I will read more tomorrow and post...

Thanks.

MikeWoldenberg
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Member # 16

Posts: 867
From: University at Buffalo (NY)
Registered: 6/1/2004
posted 12/27/2011 11:49:43 AM    Click here to view the profile for MikeWoldenberg  Click here to email MikeWoldenberg  edit/delete post  Reply w/Quote
Keith, Your grandfather was in a decisive battle that
turned back the German offensive. They literally ran out
of tanks and could not replace the ones (11)that were taken
out by Dietrich and Vickless' tanks! They also killed many German infantry at that time. Buy the book:

CROSSING THE ZORN. (by Jones???) Perhaps the Museum can sell you
a copy, or buy it on Amazon.

I have a theory that your grandfather somehow was in on the invasion of southern France on August 15, 1944,
in Operation Dragoon. The 12th Armored and the
84th Division were part of the the 7th?? Army, and
I guess men could be transferred more easily within
the same Army, than between armies.

So maybe your grandfather was assigned to fill a gap
in the 84th within their tank battalion(s). Once the
invasion was accomplished, perhaps he was reassigned
to the 23d Tank Battalion once the 12th Armored
reached France from England in November 1944.
The 12th Armored went into France in Le Havre, I think.
The front was already in eastern France.

I want to reiterate that if your grandfather was in Dietrich's tank, which was paired with the Vickless tank, then he
participated in a decisive battle and inflicted terrible damage on the enemy.

Mike Woldenberg


KeithT
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From: Baltimore
Registered: 12/26/2011
posted 12/27/2011 1:13:24 PM    Click here to view the profile for KeithT  Click here to email KeithT  edit/delete post  Reply w/Quote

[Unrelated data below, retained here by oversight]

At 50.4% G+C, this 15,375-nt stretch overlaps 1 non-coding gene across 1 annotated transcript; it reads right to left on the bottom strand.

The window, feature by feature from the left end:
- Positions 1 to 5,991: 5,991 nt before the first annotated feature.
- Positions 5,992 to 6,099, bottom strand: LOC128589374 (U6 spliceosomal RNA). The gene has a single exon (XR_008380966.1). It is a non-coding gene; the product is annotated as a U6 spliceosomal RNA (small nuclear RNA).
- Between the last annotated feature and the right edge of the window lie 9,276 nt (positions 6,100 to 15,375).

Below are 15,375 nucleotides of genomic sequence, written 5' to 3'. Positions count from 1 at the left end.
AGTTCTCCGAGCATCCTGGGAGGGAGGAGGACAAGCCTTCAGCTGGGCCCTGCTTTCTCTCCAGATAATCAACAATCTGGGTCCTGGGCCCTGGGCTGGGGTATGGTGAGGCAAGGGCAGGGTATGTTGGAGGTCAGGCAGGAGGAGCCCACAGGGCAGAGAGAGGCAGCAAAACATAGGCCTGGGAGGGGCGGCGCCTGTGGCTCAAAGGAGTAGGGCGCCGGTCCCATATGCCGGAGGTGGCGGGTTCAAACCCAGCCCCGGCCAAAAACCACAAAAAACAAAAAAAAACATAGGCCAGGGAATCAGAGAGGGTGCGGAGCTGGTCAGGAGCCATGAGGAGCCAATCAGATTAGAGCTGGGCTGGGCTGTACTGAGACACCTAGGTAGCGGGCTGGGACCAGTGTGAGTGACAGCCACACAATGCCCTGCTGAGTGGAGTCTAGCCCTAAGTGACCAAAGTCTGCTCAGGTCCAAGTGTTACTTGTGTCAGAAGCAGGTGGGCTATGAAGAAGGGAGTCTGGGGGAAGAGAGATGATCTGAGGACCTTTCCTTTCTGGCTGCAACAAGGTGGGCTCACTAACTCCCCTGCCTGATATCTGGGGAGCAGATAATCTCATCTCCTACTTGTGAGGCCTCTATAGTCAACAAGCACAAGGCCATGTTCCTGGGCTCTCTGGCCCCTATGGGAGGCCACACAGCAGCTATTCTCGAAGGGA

Mike, I sent you an email of an article.

-Keith

Guest
Unregistered

posted 12/29/2011 1:04:12 AM  Reply w/Quote
Hi Gentlemen,
My Father was a tank driver with the 23rd Tank Bn. Hq. Co. He drove the S-3 tank. After the end of hostilities and during the occupation, many servicemen were transfered into other units as the 12th AD was sending some men home, units were getting smaller, soon to disband. During this time, my Father was transfered to the 84th Infantry Division. I still have his uniform, with the 12th AD patch on the right shoulder, and the 84th patch on the left shoulder. I remember asking my Dad what the red patch with the axe splitting the log was for, and he told me how he finished his overseas tour with the 84th. Maybe this is also what happened to your Grandfather. Consider yourself very fortunate that he is still around to tell you his story.

MikeWoldenberg
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Posts: 867
From: University at Buffalo (NY)
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posted 12/29/2011 12:02:14 PM    Click here to view the profile for MikeWoldenberg  Click here to email MikeWoldenberg  edit/delete post  Reply w/Quote
Hello! Thank you for that idea. Keith and I have
been writing back and forth on regular email and
we have considered this idea, and I thank you for
this confirmation. We still have not excluded the
possibility that Keith's grandfather was not in on
the invasion of southern France (Operation Dragoon)
because he recalls an invasion, and I think it unlikely
that he was at Normandy. Your idea is the simplest
and very likely.

Mike Woldenberg

KeithT
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Posts: 24
From: Baltimore
Registered: 12/26/2011
posted 12/29/2011 3:16:12 PM    Click here to view the profile for KeithT  Click here to email KeithT  edit/delete post  Reply w/Quote
That would make the most sense really. He was in CCR, company C so I highly doubt he had many points at all really. Im sure he spent most of the war thinking about women and playing guitar, aside from trying to survive as well as do his job.

When he says Normandy he most likely refers to La Havre since it is pretty close to the Normandy beaches. I wonder if a lot of them did. He does seem fascinated with D Day, my aunt recently visited the Normandy beaches and brought him back a hat about D Day. He loves it and wears it all the time, but this doesnt mean he was there. Its quite possible they visited the after math in November when the 12th arrived, I believe they had a few days while Patton and Patch decided where to send them. My mother may be quite confused about whether he was at ANY D Day or not or she knows something we havent figured out yet.